Why is My Skin Turning Black? A Rare Side Effect of Capecitabine

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Madeline Adelman
Jesse Veenstra
Ira Wollner
Joseph McGoey


Capecitabine, hyperpigmentation, hand-foot syndrome


Introduction: Capecitabine is an oral chemotherapy frequently used in the treatment of metastatic breast and colorectal cancers. Drug-induced cutaneous hyperpigmentation is a rare adverse effect of capecitabine, which is almost exclusively reported with development of hand-foot syndrome (HFS). Here, we report a case of capecitabine-induced hyperpigmentation affecting the hands, feet, face, and tongue in the complete absence of HFS.

Case report: An 82-year old man presented with progressive hyperpigmentation of his hands, feet, face, and tongue shortly after initiating capecitabine for treatment of colon adenocarcinoma. There was no associated erythema, edema, blistering, desquamation, tingling, or tenderness. After completion of capecitabine therapy, he endorsed 95% resolution of all hyperpigmentation.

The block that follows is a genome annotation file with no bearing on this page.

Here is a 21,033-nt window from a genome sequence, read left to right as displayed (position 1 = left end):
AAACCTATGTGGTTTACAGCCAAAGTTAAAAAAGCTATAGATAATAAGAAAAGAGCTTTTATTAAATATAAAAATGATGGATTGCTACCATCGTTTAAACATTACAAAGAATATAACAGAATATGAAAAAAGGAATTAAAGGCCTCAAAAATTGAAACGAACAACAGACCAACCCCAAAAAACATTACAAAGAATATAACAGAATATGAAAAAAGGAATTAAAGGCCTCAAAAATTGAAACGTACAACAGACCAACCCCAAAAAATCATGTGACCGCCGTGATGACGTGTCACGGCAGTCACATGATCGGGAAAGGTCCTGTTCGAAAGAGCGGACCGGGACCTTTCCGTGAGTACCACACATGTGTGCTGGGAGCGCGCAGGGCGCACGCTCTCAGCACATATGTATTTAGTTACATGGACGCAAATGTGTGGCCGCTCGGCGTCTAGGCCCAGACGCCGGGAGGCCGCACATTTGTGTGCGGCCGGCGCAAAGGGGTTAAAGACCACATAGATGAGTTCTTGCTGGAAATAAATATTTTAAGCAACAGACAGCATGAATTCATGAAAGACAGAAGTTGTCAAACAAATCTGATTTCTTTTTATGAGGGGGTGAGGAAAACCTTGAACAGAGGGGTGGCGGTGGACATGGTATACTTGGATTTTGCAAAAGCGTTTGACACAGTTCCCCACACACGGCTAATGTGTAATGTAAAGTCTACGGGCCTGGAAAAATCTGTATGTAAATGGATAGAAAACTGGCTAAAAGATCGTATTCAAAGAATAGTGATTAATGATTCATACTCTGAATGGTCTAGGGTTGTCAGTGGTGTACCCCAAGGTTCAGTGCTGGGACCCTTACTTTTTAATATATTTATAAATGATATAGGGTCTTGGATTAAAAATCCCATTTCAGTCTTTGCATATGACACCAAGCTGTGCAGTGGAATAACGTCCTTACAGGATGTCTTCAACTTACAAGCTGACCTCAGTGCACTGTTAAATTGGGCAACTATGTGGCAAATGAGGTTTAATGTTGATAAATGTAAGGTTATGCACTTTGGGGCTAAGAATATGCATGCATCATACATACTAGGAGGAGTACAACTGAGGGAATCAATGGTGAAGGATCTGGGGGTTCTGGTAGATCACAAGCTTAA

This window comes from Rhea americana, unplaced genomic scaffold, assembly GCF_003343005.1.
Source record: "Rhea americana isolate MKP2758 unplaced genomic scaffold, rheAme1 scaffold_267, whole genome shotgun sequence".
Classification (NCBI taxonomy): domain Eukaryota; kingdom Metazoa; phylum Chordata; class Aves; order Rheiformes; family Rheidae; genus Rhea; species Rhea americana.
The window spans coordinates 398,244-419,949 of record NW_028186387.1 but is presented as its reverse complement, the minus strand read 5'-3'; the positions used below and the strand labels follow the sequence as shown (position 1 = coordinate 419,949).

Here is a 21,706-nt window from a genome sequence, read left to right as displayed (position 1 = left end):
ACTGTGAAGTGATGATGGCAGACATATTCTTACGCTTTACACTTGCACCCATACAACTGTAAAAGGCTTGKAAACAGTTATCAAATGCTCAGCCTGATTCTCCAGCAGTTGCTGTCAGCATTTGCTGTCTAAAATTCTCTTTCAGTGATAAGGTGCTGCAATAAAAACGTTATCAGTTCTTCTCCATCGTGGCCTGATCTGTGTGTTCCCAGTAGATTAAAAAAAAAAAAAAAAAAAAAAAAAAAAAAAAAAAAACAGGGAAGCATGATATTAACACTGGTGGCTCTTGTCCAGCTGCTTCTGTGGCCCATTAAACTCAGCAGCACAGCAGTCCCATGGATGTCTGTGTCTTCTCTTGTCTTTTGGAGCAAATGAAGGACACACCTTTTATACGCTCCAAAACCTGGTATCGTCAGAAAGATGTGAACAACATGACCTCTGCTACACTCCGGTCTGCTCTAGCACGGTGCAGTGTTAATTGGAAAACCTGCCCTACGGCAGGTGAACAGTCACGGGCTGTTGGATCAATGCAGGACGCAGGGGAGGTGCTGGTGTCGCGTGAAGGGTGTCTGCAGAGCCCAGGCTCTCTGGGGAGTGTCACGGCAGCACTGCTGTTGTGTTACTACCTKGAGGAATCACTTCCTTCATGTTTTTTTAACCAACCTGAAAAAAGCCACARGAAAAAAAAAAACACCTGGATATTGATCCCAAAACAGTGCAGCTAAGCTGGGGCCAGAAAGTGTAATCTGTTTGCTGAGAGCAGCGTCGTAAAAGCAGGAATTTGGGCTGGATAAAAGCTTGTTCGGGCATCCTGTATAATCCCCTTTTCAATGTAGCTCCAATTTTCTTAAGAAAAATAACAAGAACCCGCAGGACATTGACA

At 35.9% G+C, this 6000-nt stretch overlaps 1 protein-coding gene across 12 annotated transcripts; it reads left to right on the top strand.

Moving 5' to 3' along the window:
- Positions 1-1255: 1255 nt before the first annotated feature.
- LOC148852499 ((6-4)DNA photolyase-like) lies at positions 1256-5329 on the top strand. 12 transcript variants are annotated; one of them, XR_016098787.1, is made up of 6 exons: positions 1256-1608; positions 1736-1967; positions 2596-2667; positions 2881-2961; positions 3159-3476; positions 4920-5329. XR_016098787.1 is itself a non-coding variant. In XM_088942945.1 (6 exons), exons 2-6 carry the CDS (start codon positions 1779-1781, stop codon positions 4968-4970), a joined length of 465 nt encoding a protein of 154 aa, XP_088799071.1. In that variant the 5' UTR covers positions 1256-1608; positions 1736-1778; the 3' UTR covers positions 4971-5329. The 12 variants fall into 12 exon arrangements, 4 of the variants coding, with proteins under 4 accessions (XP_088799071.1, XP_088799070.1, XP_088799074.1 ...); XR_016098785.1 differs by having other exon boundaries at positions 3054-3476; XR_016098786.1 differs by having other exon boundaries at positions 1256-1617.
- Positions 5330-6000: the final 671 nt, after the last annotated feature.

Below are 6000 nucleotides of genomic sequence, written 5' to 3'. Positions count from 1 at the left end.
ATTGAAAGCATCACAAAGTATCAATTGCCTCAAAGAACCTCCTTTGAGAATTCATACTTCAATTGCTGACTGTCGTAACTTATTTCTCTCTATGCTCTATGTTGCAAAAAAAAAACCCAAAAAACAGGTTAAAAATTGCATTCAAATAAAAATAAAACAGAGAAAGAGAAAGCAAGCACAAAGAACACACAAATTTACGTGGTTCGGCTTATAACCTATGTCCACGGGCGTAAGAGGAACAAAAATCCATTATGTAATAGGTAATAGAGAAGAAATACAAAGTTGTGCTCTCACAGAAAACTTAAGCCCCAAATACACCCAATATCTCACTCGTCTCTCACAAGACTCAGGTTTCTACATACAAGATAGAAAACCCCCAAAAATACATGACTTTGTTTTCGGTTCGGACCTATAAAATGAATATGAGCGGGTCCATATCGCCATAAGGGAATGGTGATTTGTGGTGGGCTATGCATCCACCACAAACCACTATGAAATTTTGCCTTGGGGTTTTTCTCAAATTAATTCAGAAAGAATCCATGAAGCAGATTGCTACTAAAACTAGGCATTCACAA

Discussion: Previous reports of capecitabine-induced hyperpigmentation have argued that it may be a sign of impending toxicity and should be a part of the HFS grading scale. Others argue that the two are separate entities, yet the mechanism is still unknown. This case supports that capecitabine can cause hyperpigmentation independent of HFS, and thus, should be evaluated as a separate entity of HFS if other symptoms are lacking.


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